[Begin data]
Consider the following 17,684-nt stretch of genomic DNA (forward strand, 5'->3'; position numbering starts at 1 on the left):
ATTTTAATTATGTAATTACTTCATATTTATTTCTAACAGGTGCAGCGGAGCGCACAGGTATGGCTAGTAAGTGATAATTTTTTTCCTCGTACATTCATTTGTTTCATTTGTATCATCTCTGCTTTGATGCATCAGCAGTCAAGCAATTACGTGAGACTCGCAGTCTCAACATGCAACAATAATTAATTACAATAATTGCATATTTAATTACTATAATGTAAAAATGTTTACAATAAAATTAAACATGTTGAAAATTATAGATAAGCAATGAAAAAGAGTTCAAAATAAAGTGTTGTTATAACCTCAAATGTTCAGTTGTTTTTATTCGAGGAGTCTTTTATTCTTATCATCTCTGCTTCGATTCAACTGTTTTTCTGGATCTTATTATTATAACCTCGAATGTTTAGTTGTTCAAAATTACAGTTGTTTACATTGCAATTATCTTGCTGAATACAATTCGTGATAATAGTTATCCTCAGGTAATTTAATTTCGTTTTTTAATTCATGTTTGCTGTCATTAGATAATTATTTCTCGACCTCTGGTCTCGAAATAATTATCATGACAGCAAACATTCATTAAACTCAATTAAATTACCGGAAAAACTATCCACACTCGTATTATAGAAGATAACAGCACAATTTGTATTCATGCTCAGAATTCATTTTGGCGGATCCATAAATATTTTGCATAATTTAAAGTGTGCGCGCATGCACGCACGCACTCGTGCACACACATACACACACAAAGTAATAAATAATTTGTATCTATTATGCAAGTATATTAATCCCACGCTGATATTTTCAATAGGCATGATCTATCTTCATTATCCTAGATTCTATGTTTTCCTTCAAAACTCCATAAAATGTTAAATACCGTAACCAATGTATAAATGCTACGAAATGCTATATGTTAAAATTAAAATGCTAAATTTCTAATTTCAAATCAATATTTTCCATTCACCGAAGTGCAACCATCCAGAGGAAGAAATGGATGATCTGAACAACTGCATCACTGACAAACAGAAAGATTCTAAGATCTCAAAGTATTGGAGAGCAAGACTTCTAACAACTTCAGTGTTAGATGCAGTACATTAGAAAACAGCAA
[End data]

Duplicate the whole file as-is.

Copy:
Consider the following 17,684-nt stretch of genomic DNA (forward strand, 5'->3'; position numbering starts at 1 on the left):
ATTTTAATTATGTAATTACTTCATATTTATTTCTAACAGGTGCAGCGGAGCGCACAGGTATGGCTAGTAAGTGATAATTTTTTTCCTCGTACATTCATTTGTTTCATTTGTATCATCTCTGCTTTGATGCATCAGCAGTCAAGCAATTACGTGAGACTCGCAGTCTCAACATGCAACAATAATTAATTACAATAATTGCATATTTAATTACTATAATGTAAAAATGTTTACAATAAAATTAAACATGTTGAAAATTATAGATAAGCAATGAAAAAGAGTTCAAAATAAAGTGTTGTTATAACCTCAAATGTTCAGTTGTTTTTATTCGAGGAGTCTTTTATTCTTATCATCTCTGCTTCGATTCAACTGTTTTTCTGGATCTTATTATTATAACCTCGAATGTTTAGTTGTTCAAAATTACAGTTGTTTACATTGCAATTATCTTGCTGAATACAATTCGTGATAATAGTTATCCTCAGGTAATTTAATTTCGTTTTTTAATTCATGTTTGCTGTCATTAGATAATTATTTCTCGACCTCTGGTCTCGAAATAATTATCATGACAGCAAACATTCATTAAACTCAATTAAATTACCGGAAAAACTATCCACACTCGTATTATAGAAGATAACAGCACAATTTGTATTCATGCTCAGAATTCATTTTGGCGGATCCATAAATATTTTGCATAATTTAAAGTGTGCGCGCATGCACGCACGCACTCGTGCACACACATACACACACAAAGTAATAAATAATTTGTATCTATTATGCAAGTATATTAATCCCACGCTGATATTTTCAATAGGCATGATCTATCTTCATTATCCTAGATTCTATGTTTTCCTTCAAAACTCCATAAAATGTTAAATACCGTAACCAATGTATAAATGCTACGAAATGCTATATGTTAAAATTAAAATGCTAAATTTCTAATTTCAAATCAATATTTTCCATTCACCGAAGTGCAACCATCCAGAGGAAGAAATGGATGATCTGAACAACTGCATCACTGACAAACAGAAAGATTCTAAGATCTCAAAGTATTGGAGAGCAAGACTTCTAACAACTTCAGTGTTAGATGCAGTACATTAGAAAACAGCAA